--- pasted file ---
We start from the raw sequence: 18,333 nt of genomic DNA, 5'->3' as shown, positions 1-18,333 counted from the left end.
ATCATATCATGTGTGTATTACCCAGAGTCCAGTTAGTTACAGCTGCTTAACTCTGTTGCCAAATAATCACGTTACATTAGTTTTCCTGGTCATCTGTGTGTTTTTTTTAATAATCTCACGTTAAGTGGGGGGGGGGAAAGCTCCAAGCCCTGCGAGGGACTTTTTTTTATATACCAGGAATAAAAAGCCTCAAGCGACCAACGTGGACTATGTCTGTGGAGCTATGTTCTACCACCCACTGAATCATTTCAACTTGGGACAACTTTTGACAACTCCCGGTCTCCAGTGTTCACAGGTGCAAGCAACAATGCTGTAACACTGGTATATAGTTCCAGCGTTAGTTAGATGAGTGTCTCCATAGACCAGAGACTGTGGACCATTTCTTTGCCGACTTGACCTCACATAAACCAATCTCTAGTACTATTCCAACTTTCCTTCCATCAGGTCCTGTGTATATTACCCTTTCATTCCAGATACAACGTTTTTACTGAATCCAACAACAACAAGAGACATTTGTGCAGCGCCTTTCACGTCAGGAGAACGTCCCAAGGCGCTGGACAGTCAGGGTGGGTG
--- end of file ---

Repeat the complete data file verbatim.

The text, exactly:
We start from the raw sequence: 18,333 nt of genomic DNA, 5'->3' as shown, positions 1-18,333 counted from the left end.
ATCATATCATGTGTGTATTACCCAGAGTCCAGTTAGTTACAGCTGCTTAACTCTGTTGCCAAATAATCACGTTACATTAGTTTTCCTGGTCATCTGTGTGTTTTTTTTAATAATCTCACGTTAAGTGGGGGGGGGGAAAGCTCCAAGCCCTGCGAGGGACTTTTTTTTATATACCAGGAATAAAAAGCCTCAAGCGACCAACGTGGACTATGTCTGTGGAGCTATGTTCTACCACCCACTGAATCATTTCAACTTGGGACAACTTTTGACAACTCCCGGTCTCCAGTGTTCACAGGTGCAAGCAACAATGCTGTAACACTGGTATATAGTTCCAGCGTTAGTTAGATGAGTGTCTCCATAGACCAGAGACTGTGGACCATTTCTTTGCCGACTTGACCTCACATAAACCAATCTCTAGTACTATTCCAACTTTCCTTCCATCAGGTCCTGTGTATATTACCCTTTCATTCCAGATACAACGTTTTTACTGAATCCAACAACAACAAGAGACATTTGTGCAGCGCCTTTCACGTCAGGAGAACGTCCCAAGGCGCTGGACAGTCAGGGTGGGTG